Carbon credits generated by forest conservation activities in tropical countries could play a role in California’s cap-and-trade program, helping mitigate climate change and providing benefits to local communities, said a panel of experts on Friday.
The panel, known as the REDD+ Offset Working Group, issued a set of draft recommendations on how the states of Acre in Brazil and Chiapas in Mexico could link efforts to reduce deforestation with the State of California’s new cap-and-trade system. The recommendations come after two years of analysis and consultation.
“These recommendations are a pathway for states and provinces to provide leadership in reducing deforestation and reducing GHGs while benefitting local communities,” said panel member Dan Nepstad, a noted Amazon researcher with the Amazon Institute of Environmental Research or IPAM. “We think these recommendations continue California’s leadership role in global climate policy”.
The recommendations focus on three areas — program architecture, social and environmental safeguards, and legal and institutional issues — according to a statement released by the panel:
- Program Architecture: including the scope of eligible REDD+ activities, reference levels and additionality, crediting pathways, registry infrastructure, state-level accounting, and systems for measurement monitoring, reporting, and verification;
- Social and environmental safeguards: to ensure communities and the environment benefit from any offset program; and
- Legal and institutional issues associated with efforts to link GHG reduction efforts in subnational jurisdictions in foreign countries.
“The issues we tackled in this report are meant to provide clear guidance in creating quality jurisdictional programs that are ready for linkage with California today,” said panel member Gregory Asner, a researcher Stanford University who has pioneered advanced systems for monitoring deforestation and forest degradation. “We believe the mix of these recommendations with the current technology available to monitor, track and report deforestation around the globe are a recipe for success.”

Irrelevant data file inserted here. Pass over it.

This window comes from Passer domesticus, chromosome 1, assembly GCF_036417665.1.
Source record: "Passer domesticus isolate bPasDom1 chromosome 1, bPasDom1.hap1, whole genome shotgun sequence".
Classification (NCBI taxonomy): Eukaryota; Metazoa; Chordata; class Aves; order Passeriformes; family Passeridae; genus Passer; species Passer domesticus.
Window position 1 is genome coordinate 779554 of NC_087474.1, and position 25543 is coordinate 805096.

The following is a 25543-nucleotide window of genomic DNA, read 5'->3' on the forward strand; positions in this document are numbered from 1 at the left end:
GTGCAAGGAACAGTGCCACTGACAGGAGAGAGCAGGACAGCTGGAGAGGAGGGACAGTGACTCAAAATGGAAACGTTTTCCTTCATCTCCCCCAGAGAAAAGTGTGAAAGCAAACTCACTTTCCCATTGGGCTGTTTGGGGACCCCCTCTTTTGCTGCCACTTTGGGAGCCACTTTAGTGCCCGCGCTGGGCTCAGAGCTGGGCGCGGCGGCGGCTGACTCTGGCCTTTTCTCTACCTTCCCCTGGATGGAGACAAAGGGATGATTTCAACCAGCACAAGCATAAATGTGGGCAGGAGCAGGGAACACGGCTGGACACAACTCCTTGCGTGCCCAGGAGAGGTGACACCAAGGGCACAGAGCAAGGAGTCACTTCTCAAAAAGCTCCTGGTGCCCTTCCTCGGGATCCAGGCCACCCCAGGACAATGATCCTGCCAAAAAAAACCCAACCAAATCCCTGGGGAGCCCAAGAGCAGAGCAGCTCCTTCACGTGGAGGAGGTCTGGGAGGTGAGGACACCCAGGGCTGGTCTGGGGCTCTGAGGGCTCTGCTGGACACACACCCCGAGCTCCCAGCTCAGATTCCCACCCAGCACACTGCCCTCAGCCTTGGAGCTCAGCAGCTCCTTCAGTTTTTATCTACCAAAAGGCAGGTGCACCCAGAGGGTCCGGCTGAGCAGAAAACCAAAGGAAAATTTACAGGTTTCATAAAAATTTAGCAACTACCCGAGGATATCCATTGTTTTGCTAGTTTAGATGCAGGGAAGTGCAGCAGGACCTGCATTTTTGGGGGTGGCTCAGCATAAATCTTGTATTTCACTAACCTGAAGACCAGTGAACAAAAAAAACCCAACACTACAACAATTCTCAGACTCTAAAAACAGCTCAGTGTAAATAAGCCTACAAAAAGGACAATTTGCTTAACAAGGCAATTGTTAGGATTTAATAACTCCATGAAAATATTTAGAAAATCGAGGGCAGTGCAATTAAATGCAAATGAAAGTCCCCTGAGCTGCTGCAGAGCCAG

The draft recommendations are now open to comment, according to the panel, which is launching a series of three workshops to collect feedback.
Once finalized this summer, the recommendations will be sent to the governors of California, Aceh, and Chiapas, where they are expected to play a role in advancing the acceptance of compliance-grade REDD+ carbon credits in California’s cap-and-trade system. The recommendations would likely underpin future agreements with other sub-national entities that are part of the Governor’s Climate Forests Task Force (GCF), an initiative that brings together 19 states and provinces from Brazil, Indonesia, Mexico, Nigeria, Peru, Spain, and the United States to develop a framework for REDD+ programs at sub-national levels.
The GCF initiative is broadly viewed as a test case for the inclusion of forest-based carbon offsets in regulatory frameworks for reducing greenhouse gas emissions. As such, the GCF has been a lightning rod for criticism of REDD+ and carbon offsets. Opponents of REDD+ say a poorly designed mechanism could fail to reduce carbon emissions, while undermining the rights of forest-dependent people and increasing the risk of land conflict. A report published by Greenpeace last year highlighted some of these concerns specifically in the context of the GCF process.
For its part, the REDD+ Offset Working Group says its recommendations are designed to mitigate these risks. The panel includes a range of scientists, policy experts, and conservationists.